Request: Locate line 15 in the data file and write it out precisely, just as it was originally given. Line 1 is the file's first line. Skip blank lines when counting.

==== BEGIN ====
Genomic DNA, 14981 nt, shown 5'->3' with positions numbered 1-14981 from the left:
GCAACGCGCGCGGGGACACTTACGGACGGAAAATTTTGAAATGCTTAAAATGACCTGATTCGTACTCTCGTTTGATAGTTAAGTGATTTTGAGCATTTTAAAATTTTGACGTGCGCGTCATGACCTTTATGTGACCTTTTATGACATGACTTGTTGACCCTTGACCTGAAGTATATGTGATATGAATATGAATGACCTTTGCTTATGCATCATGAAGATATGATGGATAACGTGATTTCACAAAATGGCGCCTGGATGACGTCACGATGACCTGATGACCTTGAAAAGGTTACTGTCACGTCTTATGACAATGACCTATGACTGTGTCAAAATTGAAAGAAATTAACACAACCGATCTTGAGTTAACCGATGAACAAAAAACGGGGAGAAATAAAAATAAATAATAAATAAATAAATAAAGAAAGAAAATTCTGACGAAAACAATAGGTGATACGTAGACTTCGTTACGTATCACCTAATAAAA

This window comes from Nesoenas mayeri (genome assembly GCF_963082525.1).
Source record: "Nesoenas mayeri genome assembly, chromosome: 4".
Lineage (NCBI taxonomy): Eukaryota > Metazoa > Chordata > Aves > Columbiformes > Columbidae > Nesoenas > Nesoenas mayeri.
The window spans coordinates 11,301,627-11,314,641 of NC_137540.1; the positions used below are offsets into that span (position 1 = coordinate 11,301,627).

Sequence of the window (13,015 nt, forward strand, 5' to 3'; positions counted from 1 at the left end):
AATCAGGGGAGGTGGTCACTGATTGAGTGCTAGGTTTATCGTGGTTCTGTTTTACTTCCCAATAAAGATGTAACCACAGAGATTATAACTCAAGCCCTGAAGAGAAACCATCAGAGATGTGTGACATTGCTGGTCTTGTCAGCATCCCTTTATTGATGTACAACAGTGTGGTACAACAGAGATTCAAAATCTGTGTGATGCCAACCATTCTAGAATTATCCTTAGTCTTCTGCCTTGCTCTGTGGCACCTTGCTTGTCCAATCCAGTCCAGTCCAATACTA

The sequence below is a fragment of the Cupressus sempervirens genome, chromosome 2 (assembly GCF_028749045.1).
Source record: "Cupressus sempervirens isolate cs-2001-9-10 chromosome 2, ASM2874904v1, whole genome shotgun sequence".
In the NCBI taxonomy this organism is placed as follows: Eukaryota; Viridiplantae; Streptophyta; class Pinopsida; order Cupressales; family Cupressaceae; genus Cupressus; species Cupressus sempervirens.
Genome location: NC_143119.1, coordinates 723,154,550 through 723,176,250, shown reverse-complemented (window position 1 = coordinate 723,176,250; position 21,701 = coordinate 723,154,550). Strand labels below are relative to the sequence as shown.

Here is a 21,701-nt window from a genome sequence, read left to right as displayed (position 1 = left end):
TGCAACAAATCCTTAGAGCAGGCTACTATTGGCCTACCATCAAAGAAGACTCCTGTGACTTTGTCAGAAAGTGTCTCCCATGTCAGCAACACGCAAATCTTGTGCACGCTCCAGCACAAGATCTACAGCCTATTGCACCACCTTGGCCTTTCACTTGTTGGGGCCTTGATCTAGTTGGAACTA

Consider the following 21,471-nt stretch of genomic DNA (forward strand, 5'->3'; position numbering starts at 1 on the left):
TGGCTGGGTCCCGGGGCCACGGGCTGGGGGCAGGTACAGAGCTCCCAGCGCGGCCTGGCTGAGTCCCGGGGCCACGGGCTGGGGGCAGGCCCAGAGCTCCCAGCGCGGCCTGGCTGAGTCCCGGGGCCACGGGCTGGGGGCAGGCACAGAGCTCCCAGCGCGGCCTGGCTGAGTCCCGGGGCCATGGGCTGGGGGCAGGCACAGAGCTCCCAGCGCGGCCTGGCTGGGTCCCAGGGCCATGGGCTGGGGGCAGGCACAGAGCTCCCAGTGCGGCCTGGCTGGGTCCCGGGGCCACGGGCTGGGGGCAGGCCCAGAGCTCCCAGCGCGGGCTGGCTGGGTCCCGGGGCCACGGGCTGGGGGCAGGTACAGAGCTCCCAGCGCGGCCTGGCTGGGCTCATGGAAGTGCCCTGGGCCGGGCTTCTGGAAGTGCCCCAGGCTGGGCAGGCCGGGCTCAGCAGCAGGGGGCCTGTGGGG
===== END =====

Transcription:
Consider the following 21,471-nt stretch of genomic DNA (forward strand, 5'->3'; position numbering starts at 1 on the left):